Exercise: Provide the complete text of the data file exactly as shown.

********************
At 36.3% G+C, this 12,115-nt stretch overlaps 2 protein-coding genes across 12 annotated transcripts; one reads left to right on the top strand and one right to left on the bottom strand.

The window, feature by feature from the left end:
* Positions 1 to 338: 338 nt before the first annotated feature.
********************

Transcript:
At 36.3% G+C, this 12,115-nt stretch overlaps 2 protein-coding genes across 12 annotated transcripts; one reads left to right on the top strand and one right to left on the bottom strand.

The window, feature by feature from the left end:
* Positions 1 to 338: 338 nt before the first annotated feature.